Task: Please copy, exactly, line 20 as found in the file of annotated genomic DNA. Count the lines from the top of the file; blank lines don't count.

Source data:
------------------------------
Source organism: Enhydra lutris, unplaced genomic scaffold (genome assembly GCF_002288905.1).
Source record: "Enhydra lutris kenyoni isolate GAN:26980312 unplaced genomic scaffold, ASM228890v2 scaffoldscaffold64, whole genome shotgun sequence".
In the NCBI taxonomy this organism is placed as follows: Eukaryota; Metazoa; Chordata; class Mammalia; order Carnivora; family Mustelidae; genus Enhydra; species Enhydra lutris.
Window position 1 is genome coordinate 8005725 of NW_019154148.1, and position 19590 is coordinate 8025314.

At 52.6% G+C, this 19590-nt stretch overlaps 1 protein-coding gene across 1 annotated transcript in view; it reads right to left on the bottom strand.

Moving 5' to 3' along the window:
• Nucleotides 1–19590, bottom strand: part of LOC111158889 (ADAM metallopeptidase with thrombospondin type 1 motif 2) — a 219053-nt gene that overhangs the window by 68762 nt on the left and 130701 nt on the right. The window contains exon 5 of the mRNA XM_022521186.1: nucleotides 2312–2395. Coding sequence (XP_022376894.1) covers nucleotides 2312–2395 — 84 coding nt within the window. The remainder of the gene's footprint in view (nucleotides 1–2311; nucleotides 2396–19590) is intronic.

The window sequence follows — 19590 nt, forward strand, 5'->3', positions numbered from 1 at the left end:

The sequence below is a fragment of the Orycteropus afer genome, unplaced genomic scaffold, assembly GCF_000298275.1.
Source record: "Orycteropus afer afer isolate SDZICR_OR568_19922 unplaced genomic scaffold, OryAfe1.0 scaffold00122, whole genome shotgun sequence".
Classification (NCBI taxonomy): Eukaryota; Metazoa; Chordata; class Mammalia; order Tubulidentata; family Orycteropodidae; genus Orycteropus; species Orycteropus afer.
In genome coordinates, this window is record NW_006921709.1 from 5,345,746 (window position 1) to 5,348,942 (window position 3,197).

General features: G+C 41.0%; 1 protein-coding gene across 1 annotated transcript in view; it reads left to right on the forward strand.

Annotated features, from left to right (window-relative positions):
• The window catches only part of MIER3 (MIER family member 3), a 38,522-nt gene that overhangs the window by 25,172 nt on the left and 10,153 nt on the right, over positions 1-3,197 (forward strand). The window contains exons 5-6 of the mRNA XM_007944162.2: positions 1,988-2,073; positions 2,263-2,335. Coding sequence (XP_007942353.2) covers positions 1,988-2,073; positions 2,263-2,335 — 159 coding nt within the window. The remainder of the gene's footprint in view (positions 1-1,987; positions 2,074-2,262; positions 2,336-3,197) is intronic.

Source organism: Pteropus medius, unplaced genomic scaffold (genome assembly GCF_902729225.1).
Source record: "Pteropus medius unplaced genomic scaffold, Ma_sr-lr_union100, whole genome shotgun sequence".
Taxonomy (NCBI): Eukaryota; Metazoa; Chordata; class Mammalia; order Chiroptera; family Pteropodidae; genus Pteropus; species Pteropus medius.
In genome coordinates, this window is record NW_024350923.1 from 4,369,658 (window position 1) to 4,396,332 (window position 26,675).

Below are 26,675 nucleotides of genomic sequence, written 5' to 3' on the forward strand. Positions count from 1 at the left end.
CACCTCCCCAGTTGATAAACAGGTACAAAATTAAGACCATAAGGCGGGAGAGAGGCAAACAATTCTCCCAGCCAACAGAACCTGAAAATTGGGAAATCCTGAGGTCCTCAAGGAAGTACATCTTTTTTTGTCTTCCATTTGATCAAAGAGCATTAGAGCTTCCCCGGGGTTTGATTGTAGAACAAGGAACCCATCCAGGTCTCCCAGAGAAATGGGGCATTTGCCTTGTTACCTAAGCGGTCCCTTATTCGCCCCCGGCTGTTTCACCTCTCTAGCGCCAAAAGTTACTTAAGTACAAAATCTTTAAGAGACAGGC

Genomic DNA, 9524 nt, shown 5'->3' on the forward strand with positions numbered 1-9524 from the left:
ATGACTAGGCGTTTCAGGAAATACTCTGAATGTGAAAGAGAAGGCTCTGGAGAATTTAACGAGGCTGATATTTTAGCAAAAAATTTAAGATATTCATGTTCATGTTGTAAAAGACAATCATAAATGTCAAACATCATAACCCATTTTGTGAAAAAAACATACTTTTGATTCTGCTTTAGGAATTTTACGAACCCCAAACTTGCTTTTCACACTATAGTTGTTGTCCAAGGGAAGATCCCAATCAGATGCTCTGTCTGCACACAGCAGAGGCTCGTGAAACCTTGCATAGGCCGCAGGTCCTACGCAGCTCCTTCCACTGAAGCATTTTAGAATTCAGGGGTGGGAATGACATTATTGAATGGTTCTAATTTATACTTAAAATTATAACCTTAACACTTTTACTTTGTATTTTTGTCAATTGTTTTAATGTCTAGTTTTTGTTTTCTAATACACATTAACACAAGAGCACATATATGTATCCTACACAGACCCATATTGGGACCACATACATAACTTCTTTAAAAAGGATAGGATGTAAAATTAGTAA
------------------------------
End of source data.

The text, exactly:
Below are 26,675 nucleotides of genomic sequence, written 5' to 3' on the forward strand. Positions count from 1 at the left end.